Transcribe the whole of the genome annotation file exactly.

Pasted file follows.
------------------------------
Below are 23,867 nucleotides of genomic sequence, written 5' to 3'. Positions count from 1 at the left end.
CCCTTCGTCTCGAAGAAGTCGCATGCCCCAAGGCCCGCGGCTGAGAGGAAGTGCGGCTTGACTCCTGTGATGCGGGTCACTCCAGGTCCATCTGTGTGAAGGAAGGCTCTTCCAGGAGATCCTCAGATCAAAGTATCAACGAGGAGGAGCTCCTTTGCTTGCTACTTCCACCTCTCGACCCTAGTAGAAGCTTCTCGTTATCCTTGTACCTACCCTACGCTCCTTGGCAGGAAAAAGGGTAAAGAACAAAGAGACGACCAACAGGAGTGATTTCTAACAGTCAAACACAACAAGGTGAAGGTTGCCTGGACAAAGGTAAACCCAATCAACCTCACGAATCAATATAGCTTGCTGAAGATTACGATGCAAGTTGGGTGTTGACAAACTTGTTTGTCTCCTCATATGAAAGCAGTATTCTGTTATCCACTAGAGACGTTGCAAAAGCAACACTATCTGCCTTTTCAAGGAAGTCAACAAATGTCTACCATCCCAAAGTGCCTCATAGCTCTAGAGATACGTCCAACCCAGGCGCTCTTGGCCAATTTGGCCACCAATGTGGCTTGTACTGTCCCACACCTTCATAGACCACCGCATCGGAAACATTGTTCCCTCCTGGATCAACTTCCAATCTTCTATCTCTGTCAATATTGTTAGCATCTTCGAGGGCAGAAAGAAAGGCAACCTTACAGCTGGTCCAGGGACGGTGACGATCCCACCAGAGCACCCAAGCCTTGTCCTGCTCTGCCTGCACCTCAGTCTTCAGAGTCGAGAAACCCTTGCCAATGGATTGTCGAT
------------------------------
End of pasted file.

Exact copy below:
Below are 23,867 nucleotides of genomic sequence, written 5' to 3'. Positions count from 1 at the left end.
CCCTTCGTCTCGAAGAAGTCGCATGCCCCAAGGCCCGCGGCTGAGAGGAAGTGCGGCTTGACTCCTGTGATGCGGGTCACTCCAGGTCCATCTGTGTGAAGGAAGGCTCTTCCAGGAGATCCTCAGATCAAAGTATCAACGAGGAGGAGCTCCTTTGCTTGCTACTTCCACCTCTCGACCCTAGTAGAAGCTTCTCGTTATCCTTGTACCTACCCTACGCTCCTTGGCAGGAAAAAGGGTAAAGAACAAAGAGACGACCAACAGGAGTGATTTCTAACAGTCAAACACAACAAGGTGAAGGTTGCCTGGACAAAGGTAAACCCAATCAACCTCACGAATCAATATAGCTTGCTGAAGATTACGATGCAAGTTGGGTGTTGACAAACTTGTTTGTCTCCTCATATGAAAGCAGTATTCTGTTATCCACTAGAGACGTTGCAAAAGCAACACTATCTGCCTTTTCAAGGAAGTCAACAAATGTCTACCATCCCAAAGTGCCTCATAGCTCTAGAGATACGTCCAACCCAGGCGCTCTTGGCCAATTTGGCCACCAATGTGGCTTGTACTGTCCCACACCTTCATAGACCACCGCATCGGAAACATTGTTCCCTCCTGGATCAACTTCCAATCTTCTATCTCTGTCAATATTGTTAGCATCTTCGAGGGCAGAAAGAAAGGCAACCTTACAGCTGGTCCAGGGACGGTGACGATCCCACCAGAGCACCCAAGCCTTGTCCTGCTCTGCCTGCACCTCAGTCTTCAGAGTCGAGAAACCCTTGCCAATGGATTGTCGAT